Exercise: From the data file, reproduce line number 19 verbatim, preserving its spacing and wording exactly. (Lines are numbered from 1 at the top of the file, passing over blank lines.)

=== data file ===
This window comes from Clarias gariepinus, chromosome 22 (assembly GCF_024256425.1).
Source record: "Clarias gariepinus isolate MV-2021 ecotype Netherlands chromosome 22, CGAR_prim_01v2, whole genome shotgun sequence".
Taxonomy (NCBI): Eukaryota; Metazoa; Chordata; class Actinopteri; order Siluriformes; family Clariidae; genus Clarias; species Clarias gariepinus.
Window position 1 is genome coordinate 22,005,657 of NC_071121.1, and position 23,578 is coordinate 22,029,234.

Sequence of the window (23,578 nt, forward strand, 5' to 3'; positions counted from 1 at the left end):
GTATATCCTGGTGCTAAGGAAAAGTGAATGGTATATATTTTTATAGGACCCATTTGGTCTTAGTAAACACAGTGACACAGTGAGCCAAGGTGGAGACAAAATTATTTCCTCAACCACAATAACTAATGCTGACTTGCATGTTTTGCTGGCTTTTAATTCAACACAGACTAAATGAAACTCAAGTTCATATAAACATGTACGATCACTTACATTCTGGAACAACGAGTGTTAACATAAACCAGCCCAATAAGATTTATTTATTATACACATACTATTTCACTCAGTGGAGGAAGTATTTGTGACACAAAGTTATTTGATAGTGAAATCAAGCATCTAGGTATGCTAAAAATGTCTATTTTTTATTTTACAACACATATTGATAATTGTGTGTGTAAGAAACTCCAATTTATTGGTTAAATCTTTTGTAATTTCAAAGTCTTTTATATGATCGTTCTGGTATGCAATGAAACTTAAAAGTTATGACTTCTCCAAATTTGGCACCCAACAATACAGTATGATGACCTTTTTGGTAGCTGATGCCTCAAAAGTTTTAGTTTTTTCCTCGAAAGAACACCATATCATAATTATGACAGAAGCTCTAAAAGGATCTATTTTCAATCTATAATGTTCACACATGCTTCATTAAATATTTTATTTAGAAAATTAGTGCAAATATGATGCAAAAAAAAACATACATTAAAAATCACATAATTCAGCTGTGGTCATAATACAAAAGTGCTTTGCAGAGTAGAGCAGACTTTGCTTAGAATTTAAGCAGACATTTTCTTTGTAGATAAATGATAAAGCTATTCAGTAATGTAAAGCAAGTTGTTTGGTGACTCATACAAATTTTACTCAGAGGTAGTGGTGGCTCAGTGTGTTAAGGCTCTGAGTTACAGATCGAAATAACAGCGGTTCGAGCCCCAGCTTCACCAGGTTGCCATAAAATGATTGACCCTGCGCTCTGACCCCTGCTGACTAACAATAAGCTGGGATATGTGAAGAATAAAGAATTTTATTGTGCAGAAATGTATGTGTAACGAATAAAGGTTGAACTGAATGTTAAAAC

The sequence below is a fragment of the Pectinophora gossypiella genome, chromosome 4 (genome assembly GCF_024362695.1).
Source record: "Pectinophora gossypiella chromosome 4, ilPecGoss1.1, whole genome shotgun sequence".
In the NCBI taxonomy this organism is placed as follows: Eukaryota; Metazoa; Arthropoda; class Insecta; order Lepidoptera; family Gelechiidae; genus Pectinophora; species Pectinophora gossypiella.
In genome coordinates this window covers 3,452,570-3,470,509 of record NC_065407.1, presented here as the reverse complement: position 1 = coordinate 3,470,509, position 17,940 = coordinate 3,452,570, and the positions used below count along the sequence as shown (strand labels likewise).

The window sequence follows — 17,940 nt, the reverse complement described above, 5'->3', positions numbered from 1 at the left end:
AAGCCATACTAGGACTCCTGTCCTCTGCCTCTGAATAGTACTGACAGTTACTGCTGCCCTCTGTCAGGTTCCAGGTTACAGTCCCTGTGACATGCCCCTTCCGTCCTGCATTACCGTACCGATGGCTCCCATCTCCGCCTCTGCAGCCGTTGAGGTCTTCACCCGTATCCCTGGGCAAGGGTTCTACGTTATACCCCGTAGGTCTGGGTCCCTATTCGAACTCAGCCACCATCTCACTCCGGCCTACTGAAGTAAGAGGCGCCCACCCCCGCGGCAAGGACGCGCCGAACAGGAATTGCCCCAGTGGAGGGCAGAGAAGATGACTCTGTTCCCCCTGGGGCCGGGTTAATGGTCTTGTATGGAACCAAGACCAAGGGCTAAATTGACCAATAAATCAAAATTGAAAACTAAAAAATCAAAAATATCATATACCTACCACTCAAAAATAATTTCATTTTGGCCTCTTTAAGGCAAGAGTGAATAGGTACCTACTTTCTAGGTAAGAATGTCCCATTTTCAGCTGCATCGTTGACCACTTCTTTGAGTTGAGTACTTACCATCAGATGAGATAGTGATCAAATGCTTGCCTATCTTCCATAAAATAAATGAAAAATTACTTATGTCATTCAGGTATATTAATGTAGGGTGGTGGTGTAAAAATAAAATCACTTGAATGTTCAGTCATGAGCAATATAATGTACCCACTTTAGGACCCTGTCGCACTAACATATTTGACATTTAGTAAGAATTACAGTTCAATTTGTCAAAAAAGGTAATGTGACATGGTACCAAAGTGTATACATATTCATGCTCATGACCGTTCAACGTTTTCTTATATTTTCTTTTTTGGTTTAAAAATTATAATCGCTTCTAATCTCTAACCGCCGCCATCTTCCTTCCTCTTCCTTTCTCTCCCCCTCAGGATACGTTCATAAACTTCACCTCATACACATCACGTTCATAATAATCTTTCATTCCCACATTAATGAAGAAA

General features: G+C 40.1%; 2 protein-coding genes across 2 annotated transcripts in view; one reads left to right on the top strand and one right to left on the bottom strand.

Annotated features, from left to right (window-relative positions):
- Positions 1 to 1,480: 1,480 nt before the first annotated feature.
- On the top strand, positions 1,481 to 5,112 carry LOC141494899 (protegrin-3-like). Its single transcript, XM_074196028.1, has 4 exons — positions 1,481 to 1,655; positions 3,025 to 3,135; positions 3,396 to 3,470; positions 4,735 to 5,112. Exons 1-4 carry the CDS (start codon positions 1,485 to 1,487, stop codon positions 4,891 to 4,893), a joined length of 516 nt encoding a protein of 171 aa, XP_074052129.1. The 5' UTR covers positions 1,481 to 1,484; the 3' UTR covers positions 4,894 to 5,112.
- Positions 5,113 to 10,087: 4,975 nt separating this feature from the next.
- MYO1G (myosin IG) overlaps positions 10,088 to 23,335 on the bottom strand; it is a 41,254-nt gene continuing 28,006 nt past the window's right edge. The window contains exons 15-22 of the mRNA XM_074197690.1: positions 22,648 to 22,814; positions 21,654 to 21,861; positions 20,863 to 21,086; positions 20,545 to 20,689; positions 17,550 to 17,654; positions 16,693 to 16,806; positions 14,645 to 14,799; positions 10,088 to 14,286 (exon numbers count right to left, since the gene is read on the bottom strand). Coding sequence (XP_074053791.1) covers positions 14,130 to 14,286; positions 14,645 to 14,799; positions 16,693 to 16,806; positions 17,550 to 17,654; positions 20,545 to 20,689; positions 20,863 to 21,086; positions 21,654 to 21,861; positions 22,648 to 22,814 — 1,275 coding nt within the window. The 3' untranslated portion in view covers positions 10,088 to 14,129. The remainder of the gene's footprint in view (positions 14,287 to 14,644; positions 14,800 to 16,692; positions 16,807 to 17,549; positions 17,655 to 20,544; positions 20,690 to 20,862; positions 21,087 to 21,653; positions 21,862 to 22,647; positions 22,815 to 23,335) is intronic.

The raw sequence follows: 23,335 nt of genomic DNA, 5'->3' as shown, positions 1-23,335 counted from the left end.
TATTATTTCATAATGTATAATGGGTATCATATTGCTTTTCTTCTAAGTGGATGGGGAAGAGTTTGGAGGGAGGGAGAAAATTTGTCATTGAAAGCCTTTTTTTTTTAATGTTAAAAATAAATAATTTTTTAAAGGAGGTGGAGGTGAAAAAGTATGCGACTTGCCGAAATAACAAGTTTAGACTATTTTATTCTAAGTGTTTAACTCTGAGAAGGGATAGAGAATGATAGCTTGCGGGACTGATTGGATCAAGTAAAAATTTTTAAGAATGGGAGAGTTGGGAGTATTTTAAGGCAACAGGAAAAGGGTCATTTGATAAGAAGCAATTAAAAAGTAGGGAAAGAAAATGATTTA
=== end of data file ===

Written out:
The raw sequence follows: 23,335 nt of genomic DNA, 5'->3' as shown, positions 1-23,335 counted from the left end.